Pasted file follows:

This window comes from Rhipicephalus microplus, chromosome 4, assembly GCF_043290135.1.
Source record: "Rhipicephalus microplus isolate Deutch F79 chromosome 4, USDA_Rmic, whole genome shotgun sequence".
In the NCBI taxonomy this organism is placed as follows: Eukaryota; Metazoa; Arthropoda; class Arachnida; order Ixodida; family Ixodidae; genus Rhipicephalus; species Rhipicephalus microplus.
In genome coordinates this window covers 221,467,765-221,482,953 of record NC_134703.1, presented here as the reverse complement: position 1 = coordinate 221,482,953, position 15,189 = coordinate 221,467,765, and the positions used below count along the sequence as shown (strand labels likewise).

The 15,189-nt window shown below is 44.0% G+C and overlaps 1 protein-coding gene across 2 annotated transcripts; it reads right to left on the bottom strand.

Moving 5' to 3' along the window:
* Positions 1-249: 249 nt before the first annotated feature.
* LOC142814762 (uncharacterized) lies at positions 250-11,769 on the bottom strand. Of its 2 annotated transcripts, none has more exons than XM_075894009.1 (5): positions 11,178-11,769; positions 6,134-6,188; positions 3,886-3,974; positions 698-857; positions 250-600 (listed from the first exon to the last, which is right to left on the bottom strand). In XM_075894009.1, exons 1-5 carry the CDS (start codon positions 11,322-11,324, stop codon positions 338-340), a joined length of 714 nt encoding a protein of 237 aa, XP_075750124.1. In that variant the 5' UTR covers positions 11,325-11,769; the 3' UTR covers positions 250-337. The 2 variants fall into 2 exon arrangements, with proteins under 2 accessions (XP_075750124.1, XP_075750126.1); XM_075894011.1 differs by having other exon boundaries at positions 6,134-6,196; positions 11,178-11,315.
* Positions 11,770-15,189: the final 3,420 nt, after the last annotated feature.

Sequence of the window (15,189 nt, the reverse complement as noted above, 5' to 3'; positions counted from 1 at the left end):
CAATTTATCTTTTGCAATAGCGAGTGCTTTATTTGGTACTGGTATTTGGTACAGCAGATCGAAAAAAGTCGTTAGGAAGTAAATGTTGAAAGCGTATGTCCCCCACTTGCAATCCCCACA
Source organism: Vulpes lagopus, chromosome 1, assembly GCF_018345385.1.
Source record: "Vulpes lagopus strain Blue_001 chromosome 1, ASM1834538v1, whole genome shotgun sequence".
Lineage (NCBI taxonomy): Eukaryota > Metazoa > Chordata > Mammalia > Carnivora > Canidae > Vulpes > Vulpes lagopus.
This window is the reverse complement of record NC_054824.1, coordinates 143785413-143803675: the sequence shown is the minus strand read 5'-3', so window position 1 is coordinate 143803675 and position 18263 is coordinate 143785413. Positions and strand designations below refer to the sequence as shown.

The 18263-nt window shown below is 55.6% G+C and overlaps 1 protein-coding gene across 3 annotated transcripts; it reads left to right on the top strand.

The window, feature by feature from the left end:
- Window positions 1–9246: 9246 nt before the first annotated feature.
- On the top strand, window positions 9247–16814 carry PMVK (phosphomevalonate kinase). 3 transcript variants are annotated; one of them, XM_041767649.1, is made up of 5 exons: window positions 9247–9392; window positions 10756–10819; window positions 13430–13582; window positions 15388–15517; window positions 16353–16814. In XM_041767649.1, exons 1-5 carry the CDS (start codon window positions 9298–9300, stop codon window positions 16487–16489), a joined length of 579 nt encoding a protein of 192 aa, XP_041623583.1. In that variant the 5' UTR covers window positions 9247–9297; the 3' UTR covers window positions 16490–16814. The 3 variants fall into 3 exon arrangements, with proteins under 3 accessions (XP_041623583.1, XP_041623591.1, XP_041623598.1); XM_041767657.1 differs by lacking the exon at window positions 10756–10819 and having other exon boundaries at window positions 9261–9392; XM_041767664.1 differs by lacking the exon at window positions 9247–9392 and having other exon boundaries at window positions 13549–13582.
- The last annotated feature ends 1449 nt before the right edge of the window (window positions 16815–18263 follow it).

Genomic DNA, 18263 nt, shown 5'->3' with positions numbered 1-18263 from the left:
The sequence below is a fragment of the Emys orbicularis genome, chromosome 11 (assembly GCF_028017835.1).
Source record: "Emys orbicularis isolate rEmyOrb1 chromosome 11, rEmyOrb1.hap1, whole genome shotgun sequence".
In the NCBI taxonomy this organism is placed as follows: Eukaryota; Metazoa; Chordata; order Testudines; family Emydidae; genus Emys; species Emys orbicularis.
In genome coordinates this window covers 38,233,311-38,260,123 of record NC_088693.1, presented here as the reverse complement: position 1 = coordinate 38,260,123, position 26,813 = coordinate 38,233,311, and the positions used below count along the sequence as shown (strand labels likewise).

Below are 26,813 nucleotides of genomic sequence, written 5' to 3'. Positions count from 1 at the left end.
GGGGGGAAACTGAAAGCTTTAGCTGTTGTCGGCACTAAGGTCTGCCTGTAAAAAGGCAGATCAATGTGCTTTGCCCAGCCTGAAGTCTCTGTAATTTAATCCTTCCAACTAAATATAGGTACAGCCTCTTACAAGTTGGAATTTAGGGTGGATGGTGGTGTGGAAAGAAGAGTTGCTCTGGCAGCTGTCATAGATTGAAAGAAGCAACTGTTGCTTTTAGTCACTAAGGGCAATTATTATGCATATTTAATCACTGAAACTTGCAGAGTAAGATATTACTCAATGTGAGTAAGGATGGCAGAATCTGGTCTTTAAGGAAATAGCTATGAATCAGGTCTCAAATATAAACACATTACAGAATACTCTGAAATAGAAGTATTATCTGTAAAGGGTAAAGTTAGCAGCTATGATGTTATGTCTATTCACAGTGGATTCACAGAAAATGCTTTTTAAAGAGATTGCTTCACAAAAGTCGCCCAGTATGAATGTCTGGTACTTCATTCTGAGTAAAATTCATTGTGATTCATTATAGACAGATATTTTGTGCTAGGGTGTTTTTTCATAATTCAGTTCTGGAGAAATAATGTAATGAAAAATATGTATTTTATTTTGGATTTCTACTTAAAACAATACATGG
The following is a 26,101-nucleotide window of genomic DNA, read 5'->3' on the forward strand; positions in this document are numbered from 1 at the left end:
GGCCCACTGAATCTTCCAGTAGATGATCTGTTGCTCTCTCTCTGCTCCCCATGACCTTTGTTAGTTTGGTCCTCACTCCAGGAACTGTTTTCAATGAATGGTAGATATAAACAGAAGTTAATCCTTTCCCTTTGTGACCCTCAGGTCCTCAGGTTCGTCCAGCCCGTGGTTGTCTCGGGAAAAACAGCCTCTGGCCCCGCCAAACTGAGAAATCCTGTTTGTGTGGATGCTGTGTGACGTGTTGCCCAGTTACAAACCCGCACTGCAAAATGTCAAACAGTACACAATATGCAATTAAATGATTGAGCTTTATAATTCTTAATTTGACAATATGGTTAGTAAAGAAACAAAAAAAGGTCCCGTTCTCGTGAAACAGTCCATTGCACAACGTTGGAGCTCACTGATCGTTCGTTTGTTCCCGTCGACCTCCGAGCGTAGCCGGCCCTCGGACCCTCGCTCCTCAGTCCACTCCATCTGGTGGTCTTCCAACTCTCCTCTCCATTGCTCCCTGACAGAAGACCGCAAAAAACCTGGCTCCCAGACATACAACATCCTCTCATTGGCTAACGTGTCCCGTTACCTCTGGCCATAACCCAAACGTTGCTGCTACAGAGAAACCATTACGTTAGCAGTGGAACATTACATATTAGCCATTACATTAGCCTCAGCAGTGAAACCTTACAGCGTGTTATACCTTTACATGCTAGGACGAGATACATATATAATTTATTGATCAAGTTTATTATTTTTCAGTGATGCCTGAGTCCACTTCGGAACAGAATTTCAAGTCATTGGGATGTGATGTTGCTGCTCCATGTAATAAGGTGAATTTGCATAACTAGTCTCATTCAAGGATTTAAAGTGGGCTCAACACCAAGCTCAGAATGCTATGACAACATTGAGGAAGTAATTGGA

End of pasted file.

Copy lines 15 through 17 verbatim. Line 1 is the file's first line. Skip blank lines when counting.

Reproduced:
This window is the reverse complement of record NC_054824.1, coordinates 143785413-143803675: the sequence shown is the minus strand read 5'-3', so window position 1 is coordinate 143803675 and position 18263 is coordinate 143785413. Positions and strand designations below refer to the sequence as shown.

The 18263-nt window shown below is 55.6% G+C and overlaps 1 protein-coding gene across 3 annotated transcripts; it reads left to right on the top strand.

The window, feature by feature from the left end: